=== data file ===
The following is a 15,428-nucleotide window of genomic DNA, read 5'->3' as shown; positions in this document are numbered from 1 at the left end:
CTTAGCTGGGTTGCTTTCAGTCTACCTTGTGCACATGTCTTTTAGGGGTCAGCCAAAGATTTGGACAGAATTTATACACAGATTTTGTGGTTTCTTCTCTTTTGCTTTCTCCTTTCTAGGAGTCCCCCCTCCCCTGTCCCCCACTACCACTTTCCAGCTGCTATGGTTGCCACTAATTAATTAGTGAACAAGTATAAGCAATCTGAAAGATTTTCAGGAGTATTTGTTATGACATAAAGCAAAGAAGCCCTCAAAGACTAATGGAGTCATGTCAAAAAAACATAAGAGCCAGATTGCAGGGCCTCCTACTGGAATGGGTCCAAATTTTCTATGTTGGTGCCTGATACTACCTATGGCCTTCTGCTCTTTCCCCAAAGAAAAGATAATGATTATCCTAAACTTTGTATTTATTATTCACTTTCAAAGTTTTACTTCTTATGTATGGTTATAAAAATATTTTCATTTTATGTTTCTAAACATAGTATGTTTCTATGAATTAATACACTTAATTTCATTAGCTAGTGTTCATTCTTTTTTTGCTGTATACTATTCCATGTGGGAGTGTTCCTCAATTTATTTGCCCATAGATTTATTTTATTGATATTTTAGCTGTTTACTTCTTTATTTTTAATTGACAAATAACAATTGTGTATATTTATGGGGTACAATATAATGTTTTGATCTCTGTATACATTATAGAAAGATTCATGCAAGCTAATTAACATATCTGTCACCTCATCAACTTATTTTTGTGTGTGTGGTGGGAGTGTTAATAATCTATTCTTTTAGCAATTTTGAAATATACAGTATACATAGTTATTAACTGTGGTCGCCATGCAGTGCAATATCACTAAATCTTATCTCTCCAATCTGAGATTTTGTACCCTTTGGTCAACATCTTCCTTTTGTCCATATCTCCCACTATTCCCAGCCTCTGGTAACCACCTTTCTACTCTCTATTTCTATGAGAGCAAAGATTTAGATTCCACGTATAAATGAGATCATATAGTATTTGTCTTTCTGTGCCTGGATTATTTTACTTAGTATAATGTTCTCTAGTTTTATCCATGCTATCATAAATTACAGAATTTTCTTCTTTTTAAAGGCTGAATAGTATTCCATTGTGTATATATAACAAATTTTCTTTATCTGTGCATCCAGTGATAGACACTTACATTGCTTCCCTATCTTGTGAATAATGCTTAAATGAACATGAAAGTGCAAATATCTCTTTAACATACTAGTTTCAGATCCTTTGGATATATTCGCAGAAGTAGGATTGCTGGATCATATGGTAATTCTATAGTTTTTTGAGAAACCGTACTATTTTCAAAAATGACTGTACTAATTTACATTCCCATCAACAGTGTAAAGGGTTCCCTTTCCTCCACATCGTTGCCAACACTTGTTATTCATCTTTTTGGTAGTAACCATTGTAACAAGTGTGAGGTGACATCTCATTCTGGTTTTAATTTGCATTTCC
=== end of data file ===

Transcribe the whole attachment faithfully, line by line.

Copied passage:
The following is a 15,428-nucleotide window of genomic DNA, read 5'->3' as shown; positions in this document are numbered from 1 at the left end:
CTTAGCTGGGTTGCTTTCAGTCTACCTTGTGCACATGTCTTTTAGGGGTCAGCCAAAGATTTGGACAGAATTTATACACAGATTTTGTGGTTTCTTCTCTTTTGCTTTCTCCTTTCTAGGAGTCCCCCCTCCCCTGTCCCCCACTACCACTTTCCAGCTGCTATGGTTGCCACTAATTAATTAGTGAACAAGTATAAGCAATCTGAAAGATTTTCAGGAGTATTTGTTATGACATAAAGCAAAGAAGCCCTCAAAGACTAATGGAGTCATGTCAAAAAAACATAAGAGCCAGATTGCAGGGCCTCCTACTGGAATGGGTCCAAATTTTCTATGTTGGTGCCTGATACTACCTATGGCCTTCTGCTCTTTCCCCAAAGAAAAGATAATGATTATCCTAAACTTTGTATTTATTATTCACTTTCAAAGTTTTACTTCTTATGTATGGTTATAAAAATATTTTCATTTTATGTTTCTAAACATAGTATGTTTCTATGAATTAATACACTTAATTTCATTAGCTAGTGTTCATTCTTTTTTTGCTGTATACTATTCCATGTGGGAGTGTTCCTCAATTTATTTGCCCATAGATTTATTTTATTGATATTTTAGCTGTTTACTTCTTTATTTTTAATTGACAAATAACAATTGTGTATATTTATGGGGTACAATATAATGTTTTGATCTCTGTATACATTATAGAAAGATTCATGCAAGCTAATTAACATATCTGTCACCTCATCAACTTATTTTTGTGTGTGTGGTGGGAGTGTTAATAATCTATTCTTTTAGCAATTTTGAAATATACAGTATACATAGTTATTAACTGTGGTCGCCATGCAGTGCAATATCACTAAATCTTATCTCTCCAATCTGAGATTTTGTACCCTTTGGTCAACATCTTCCTTTTGTCCATATCTCCCACTATTCCCAGCCTCTGGTAACCACCTTTCTACTCTCTATTTCTATGAGAGCAAAGATTTAGATTCCACGTATAAATGAGATCATATAGTATTTGTCTTTCTGTGCCTGGATTATTTTACTTAGTATAATGTTCTCTAGTTTTATCCATGCTATCATAAATTACAGAATTTTCTTCTTTTTAAAGGCTGAATAGTATTCCATTGTGTATATATAACAAATTTTCTTTATCTGTGCATCCAGTGATAGACACTTACATTGCTTCCCTATCTTGTGAATAATGCTTAAATGAACATGAAAGTGCAAATATCTCTTTAACATACTAGTTTCAGATCCTTTGGATATATTCGCAGAAGTAGGATTGCTGGATCATATGGTAATTCTATAGTTTTTTGAGAAACCGTACTATTTTCAAAAATGACTGTACTAATTTACATTCCCATCAACAGTGTAAAGGGTTCCCTTTCCTCCACATCGTTGCCAACACTTGTTATTCATCTTTTTGGTAGTAACCATTGTAACAAGTGTGAGGTGACATCTCATTCTGGTTTTAATTTGCATTTCC